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The recent decision by the Supreme court of United States

The recent decision by the Supreme court of the United States has ensured that debates over abortion will continue to dominate the social & political landscape in the US and abroad for decades to come. In this blog, we are not venturing into the moral or political debates over abortion rights. Instead, we explore potential consequences to the nursing workforce and patients through the lens of neonatal health care.

First, it is important to acknowledge that even the healthiest of women with access to care can, and do, have significant and often severe, even life-threatening, pregnancy-related problems and complications. And it is well documented that the risk for pregnancy problems increases as economic resources and access to care decrease.

When pregnant women need to make gut-wrenching, morally complicated decisions, many, even a majority, of people believe that the pregnant woman should make those decisions. And that she should make these types of decisions in consultation with her health care provider, her partner, and any other person she chooses.

With the right to choose taken from women, the cascading impact on healthcare providers is wide-ranging. First, it calls into question the expertise and training of providers; second, it makes government officials the final arbitrator in the healthcare provider-patient relationship regarding reproductive services. But it also places nurses, physicians, and other direct service healthcare providers in legal jeopardy.

What are the rules and guidelines for what procedures are allowed? When and under what conditions are they to be permitted? The answer to these varies by state. This situation is untenable. It places healthcare workers, already stressed and overworked, in the position of being up to date on detailed and often confusing laws. It further challenges how they are to provide the best medical advice and direction and ensure they "do no harm." These are the commitments made when licensed healthcare workers take their oaths.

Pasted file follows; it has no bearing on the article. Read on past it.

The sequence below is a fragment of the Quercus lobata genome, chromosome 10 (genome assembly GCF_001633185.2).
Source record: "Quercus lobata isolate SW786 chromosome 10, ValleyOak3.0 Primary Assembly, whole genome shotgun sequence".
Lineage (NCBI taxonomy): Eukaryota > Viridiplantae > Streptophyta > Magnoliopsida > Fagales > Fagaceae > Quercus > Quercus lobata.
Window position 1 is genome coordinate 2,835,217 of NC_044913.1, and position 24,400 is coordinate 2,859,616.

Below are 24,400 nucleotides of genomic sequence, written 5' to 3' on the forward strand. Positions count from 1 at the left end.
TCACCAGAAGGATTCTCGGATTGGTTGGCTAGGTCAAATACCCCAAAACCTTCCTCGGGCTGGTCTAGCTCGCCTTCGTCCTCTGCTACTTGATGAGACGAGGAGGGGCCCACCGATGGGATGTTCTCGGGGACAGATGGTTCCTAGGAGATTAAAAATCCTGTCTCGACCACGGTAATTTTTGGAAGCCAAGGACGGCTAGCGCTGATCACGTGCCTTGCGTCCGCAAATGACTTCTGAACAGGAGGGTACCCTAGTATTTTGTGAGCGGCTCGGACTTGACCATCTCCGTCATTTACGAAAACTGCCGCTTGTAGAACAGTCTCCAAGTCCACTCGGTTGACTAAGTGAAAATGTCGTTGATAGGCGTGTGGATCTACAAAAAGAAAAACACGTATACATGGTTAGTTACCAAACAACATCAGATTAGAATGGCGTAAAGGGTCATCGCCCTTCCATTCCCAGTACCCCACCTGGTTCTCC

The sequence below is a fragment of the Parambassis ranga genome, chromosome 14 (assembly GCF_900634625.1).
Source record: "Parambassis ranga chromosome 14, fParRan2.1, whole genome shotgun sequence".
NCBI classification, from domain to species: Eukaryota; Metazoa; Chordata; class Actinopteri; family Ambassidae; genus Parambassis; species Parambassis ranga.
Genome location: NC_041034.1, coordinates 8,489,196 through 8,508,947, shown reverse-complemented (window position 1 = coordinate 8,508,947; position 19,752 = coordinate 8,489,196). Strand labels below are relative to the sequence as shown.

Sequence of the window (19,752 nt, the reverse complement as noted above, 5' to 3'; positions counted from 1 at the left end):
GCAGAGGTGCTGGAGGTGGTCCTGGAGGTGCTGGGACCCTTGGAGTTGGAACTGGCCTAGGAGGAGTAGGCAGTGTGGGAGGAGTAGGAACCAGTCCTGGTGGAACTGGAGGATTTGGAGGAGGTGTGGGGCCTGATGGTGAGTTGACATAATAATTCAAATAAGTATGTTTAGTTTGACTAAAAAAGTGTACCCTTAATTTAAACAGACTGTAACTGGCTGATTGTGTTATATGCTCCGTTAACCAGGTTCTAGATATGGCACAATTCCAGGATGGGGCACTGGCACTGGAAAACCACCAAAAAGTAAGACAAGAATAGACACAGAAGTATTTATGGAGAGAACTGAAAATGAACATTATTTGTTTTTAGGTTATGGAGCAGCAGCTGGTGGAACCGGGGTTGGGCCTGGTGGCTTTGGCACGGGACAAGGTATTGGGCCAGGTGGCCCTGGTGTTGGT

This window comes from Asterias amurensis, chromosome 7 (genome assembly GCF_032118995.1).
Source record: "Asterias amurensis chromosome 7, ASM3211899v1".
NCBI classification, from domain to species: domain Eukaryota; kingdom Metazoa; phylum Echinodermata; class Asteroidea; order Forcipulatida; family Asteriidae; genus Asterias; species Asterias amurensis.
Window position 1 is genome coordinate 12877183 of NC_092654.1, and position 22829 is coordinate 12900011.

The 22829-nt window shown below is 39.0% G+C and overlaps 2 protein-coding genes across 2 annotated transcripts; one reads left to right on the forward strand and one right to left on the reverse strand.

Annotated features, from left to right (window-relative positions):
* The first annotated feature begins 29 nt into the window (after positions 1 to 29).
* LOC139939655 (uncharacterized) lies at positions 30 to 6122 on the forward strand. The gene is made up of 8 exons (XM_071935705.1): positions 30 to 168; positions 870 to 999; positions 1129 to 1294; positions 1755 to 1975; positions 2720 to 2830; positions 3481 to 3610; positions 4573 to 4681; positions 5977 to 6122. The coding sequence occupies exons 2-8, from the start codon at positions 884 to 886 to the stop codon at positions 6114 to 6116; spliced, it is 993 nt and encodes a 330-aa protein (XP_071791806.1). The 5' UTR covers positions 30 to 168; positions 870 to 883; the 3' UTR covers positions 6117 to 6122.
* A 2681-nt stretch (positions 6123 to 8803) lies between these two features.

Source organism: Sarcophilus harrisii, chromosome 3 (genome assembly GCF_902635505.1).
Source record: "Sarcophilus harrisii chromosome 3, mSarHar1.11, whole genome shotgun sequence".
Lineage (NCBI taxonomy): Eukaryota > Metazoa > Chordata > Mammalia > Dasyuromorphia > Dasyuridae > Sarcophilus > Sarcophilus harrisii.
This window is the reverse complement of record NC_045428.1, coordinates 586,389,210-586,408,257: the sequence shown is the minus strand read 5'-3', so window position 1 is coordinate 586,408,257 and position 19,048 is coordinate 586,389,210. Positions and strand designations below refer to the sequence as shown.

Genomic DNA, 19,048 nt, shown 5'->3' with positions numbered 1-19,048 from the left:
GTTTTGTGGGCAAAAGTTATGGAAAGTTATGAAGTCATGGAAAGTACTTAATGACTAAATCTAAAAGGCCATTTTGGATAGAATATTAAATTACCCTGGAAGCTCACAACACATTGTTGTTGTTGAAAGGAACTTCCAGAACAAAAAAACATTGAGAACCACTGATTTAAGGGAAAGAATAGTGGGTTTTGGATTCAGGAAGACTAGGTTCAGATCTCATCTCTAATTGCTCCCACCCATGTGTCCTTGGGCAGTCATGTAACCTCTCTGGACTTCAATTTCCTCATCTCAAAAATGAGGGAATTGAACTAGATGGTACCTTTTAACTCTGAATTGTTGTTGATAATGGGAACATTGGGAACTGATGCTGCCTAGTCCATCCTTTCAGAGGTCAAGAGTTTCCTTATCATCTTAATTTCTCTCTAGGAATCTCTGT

The legal decision not to allow women to choose what to do in a healthcare setting has placed healthcare workers in a complicated, stressful situation where they may be unable to provide the best medical options. Prohibiting a healthcare worker from providing specific treatment options means they will not discuss those options with patients, and patients may not be getting the best care choices. In short, patients have a significant information gap, and providers may be violating their promise to "do no harm.

But what about the other patient in the maternal child health care equation? The newborn, the neonate, if you will. What are the short and long-term consequences for born children when decisions about which pregnancies to carry to term and which to not carry to term is made by legal fiat rather than medical experts or the pregnant woman?

Forcing an already stressed workforce to become legal experts and frame their medical recommendations and decisions in a legal context is sure to have deleterious consequences on the recruitment and retention of healthcare professionals providing maternal child health care.

And while physicians, midwives, or nurse practitioners will be making many choices about which treatment options are available to their pregnant patients, the nurses are responsible for supporting patients and addressing healthcare decisions' social and emotional consequences.

This situation forces us to ask: how much more can be put on the plates of the already overworked, over-stressed nursing workforce? How will the nurses be able to provide physical, emotional, and social support to pregnant women, new moms, and neonates, and is the situation potentially going to result in more at risk newborns?


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